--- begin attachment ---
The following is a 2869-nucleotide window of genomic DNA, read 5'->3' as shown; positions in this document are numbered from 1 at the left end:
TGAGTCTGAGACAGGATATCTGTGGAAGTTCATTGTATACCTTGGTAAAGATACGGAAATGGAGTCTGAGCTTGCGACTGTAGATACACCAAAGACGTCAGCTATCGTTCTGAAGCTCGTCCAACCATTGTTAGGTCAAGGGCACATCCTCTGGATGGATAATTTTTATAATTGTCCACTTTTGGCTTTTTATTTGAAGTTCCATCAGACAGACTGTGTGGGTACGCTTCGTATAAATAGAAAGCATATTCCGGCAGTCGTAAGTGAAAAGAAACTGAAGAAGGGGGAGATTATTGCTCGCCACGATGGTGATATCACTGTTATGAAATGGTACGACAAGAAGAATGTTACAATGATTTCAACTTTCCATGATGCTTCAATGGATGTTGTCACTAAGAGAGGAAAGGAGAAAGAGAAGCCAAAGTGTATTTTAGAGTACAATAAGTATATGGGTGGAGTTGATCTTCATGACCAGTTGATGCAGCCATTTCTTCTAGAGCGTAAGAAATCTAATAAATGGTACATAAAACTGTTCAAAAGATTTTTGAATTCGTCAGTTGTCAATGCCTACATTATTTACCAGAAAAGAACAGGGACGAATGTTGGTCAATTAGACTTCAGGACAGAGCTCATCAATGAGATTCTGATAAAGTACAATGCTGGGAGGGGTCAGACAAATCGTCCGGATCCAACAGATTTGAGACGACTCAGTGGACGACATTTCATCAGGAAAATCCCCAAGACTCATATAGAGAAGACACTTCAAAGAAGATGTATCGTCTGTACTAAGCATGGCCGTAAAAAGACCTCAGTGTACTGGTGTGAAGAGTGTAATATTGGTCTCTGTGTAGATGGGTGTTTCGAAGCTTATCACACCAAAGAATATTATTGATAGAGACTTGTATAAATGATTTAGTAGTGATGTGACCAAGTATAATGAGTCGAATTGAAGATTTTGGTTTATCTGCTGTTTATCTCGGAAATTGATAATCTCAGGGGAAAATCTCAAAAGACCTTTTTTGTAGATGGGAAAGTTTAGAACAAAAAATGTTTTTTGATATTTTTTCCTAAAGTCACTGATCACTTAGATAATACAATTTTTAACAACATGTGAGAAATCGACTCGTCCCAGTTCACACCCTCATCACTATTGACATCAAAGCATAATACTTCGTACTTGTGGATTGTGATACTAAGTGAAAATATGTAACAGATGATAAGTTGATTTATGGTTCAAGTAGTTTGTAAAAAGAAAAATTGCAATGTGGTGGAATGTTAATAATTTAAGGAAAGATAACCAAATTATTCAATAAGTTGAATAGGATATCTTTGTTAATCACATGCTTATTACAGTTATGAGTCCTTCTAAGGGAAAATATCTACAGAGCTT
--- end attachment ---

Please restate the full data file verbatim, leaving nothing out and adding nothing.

The following is a 2869-nucleotide window of genomic DNA, read 5'->3' as shown; positions in this document are numbered from 1 at the left end:
TGAGTCTGAGACAGGATATCTGTGGAAGTTCATTGTATACCTTGGTAAAGATACGGAAATGGAGTCTGAGCTTGCGACTGTAGATACACCAAAGACGTCAGCTATCGTTCTGAAGCTCGTCCAACCATTGTTAGGTCAAGGGCACATCCTCTGGATGGATAATTTTTATAATTGTCCACTTTTGGCTTTTTATTTGAAGTTCCATCAGACAGACTGTGTGGGTACGCTTCGTATAAATAGAAAGCATATTCCGGCAGTCGTAAGTGAAAAGAAACTGAAGAAGGGGGAGATTATTGCTCGCCACGATGGTGATATCACTGTTATGAAATGGTACGACAAGAAGAATGTTACAATGATTTCAACTTTCCATGATGCTTCAATGGATGTTGTCACTAAGAGAGGAAAGGAGAAAGAGAAGCCAAAGTGTATTTTAGAGTACAATAAGTATATGGGTGGAGTTGATCTTCATGACCAGTTGATGCAGCCATTTCTTCTAGAGCGTAAGAAATCTAATAAATGGTACATAAAACTGTTCAAAAGATTTTTGAATTCGTCAGTTGTCAATGCCTACATTATTTACCAGAAAAGAACAGGGACGAATGTTGGTCAATTAGACTTCAGGACAGAGCTCATCAATGAGATTCTGATAAAGTACAATGCTGGGAGGGGTCAGACAAATCGTCCGGATCCAACAGATTTGAGACGACTCAGTGGACGACATTTCATCAGGAAAATCCCCAAGACTCATATAGAGAAGACACTTCAAAGAAGATGTATCGTCTGTACTAAGCATGGCCGTAAAAAGACCTCAGTGTACTGGTGTGAAGAGTGTAATATTGGTCTCTGTGTAGATGGGTGTTTCGAAGCTTATCACACCAAAGAATATTATTGATAGAGACTTGTATAAATGATTTAGTAGTGATGTGACCAAGTATAATGAGTCGAATTGAAGATTTTGGTTTATCTGCTGTTTATCTCGGAAATTGATAATCTCAGGGGAAAATCTCAAAAGACCTTTTTTGTAGATGGGAAAGTTTAGAACAAAAAATGTTTTTTGATATTTTTTCCTAAAGTCACTGATCACTTAGATAATACAATTTTTAACAACATGTGAGAAATCGACTCGTCCCAGTTCACACCCTCATCACTATTGACATCAAAGCATAATACTTCGTACTTGTGGATTGTGATACTAAGTGAAAATATGTAACAGATGATAAGTTGATTTATGGTTCAAGTAGTTTGTAAAAAGAAAAATTGCAATGTGGTGGAATGTTAATAATTTAAGGAAAGATAACCAAATTATTCAATAAGTTGAATAGGATATCTTTGTTAATCACATGCTTATTACAGTTATGAGTCCTTCTAAGGGAAAATATCTACAGAGCTT